Guidelines for Preparation of Oral Comprehensive Exam Proposal
(Approved at the Departmental Meeting, October 22, 1998.)
Before attempting to write a proposal, it is extremely important to have a clear idea about the message which the document must contain. If this message is not clear to the investigator, it will certainly not be clear to those responsible for judging it. The key questions that must be answered are:
- What do you intend to do?
- Why is the work important?
- What has already been done?
- How are you going to do the work?
(This should include attention to alternative approaches that might be needed to accomplish the goals of your research.)
The National Institutes of Health have adopted a proposal format which is, on the one hand, somewhat rigid, but which can help to remind proposal writers to keep the proposal in focus. A lack of focus and a clearly defined and logical experimental plan are the most frequent deficiencies of unsuccessful proposals. The answers to the above questions can be addressed in the five sections described below.
The sum of the pages for Sections A-D should be 10-12 (based on double spacing and 11 pt type).
- Specific Aims
List the broad, long-term objectives and what your proposal is intended to accomplish. State the hypothesis to be tested. This section should not exceed one page. It is extremely important to be concise.
- Background and Significance
Briefly sketch the background leading to the present proposal, critically evaluate existing knowledge, and specifically identify the gaps which the proposal is intended to fill or new frontiers to be explored. State concisely the importance and relevance of the research described in this proposal by relating the specific aims to the broad, long-term, objectives. Two to three pages are recommended.
- Preliminary Studies
Normally it will not be necessary to employ this section for your oral exam proposal unless you have made some preliminary measurements or calculations which might be included at this point.
- Research Design and Methods
Describe the research design and the procedures to be used to accomplish the specific aims of the project. Include how the data will be collected, analyzed, and interpreted. Describe any new methodology and its advantage over existing methodologies. Discuss the potential difficulties and limitations of the proposed procedures and alternative approaches to achieve the aims. As part of this section, provide a tentative sequence or timetable for the project. Point out any procedures, situations, or materials that may be especially hazardous to personnel and the precautions to be exercised. This section of the proposal is clearly the most important. The length of this section will depend upon the nature of the proposal but may be affected by the inclusion of tables, figures or images.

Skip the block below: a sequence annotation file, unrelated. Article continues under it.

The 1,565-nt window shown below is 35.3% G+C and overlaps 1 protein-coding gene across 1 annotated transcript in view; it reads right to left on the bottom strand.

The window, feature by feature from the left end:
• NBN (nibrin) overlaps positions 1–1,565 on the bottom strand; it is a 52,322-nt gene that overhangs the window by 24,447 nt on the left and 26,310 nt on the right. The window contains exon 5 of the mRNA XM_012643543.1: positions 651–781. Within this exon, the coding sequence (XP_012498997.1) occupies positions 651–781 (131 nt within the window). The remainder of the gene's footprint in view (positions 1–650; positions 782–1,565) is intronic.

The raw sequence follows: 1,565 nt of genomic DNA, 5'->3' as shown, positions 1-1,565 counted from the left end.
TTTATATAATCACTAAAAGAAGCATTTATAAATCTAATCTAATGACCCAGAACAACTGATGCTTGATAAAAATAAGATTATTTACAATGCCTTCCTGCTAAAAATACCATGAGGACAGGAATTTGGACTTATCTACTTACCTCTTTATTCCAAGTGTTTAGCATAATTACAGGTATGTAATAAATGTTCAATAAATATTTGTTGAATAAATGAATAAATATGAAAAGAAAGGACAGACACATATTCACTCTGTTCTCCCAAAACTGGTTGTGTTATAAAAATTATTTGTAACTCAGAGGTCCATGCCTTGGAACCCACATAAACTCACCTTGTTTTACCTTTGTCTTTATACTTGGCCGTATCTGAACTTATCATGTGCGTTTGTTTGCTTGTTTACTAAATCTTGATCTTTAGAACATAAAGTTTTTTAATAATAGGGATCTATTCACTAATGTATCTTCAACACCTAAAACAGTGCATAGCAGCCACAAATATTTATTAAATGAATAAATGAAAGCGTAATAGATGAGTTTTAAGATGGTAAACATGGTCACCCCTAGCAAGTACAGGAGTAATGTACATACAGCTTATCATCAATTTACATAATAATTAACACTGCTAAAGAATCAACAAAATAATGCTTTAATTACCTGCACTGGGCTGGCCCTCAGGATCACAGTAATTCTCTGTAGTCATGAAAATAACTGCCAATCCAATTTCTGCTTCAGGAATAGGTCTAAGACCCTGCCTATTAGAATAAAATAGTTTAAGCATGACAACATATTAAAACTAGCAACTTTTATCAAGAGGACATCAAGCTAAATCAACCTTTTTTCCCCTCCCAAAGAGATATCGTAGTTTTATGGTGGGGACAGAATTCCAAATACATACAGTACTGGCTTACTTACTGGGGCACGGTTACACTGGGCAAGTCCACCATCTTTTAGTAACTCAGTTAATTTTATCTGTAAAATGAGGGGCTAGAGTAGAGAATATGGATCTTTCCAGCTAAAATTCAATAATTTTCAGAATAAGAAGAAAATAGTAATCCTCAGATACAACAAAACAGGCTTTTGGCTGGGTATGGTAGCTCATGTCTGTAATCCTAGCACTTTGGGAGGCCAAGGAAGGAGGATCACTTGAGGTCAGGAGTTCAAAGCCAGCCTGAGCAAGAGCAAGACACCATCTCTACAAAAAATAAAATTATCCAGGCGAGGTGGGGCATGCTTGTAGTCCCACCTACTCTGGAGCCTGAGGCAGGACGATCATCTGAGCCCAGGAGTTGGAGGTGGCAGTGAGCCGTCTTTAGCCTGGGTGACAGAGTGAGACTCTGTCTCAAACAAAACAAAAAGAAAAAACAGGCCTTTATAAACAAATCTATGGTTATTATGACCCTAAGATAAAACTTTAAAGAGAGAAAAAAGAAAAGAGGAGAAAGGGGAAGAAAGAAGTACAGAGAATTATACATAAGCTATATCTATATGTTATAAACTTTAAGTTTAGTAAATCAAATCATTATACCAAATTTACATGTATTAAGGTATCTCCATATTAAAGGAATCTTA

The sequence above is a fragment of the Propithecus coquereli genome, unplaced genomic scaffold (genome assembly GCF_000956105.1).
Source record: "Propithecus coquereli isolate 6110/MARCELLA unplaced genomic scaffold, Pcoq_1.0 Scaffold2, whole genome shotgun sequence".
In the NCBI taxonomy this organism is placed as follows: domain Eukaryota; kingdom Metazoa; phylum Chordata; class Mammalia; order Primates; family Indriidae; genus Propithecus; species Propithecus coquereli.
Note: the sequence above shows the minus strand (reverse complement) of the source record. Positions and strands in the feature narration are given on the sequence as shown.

- Literature Cited
References should be limited to relevant and current literature. While there is no limitation on the number of references, it is important to be concise and to select only those literature references pertinent to the proposed research. It is extremely important that the references are correctly cited and that the number of the reference is correctly noted in the text. There is considerable variation among journals as to the correct format for references. Whatever format is chosen should be followed consistently.
- Academic Misconduct
- Article II, Section 6 of the Rules and Regulations of the University Senate “Academic misconduct by a student shall include, but not be limited to....knowingly misrepresenting the source of any academic work, falsification of research results, plagiarizing of another’s work, violation of regulations or ethical codes for the treatment of human and animal subjects, or otherwise acting dishonestly in research.”
- The Chemistry Department strongly supports sanctions for all acts of academic misconduct (as contained in the appendix of all University Timetables under the section entitled Student Rights and Responsibilities).
- Of particular concern in the preparation of a written proposal is giving proper credit in writing to the originators of specific ideas or to the way they have chosen to express them; however, what you write should be almost entirely in your own words with quoted material being used very sparingly. Using the precise wording of any author without identifying the phrasing as a quotation is plagiarism.
- Appearance of Proposal - The appearance of the proposal matters. What should matter most is the content, but reviewers tend to react in a strongly negative way to documents which contain misspelled words, grammatical errors, incorrect equations or reactions, or structures incorrectly drawn. They get especially angry if they go to the library to look up a reference you have cited only to discover that it does not exist. Sloppy work in the proposal is equated with sloppy science.
- Regulatory Requirements - If your proposal involves human subjects, animals, biohazards, or radioisotopes, then you should be prepared to demonstrate an understanding of the regulations under which the above activities must operate. Discuss with your research director whether or not to include a short section at the end of the proposal to address such topics.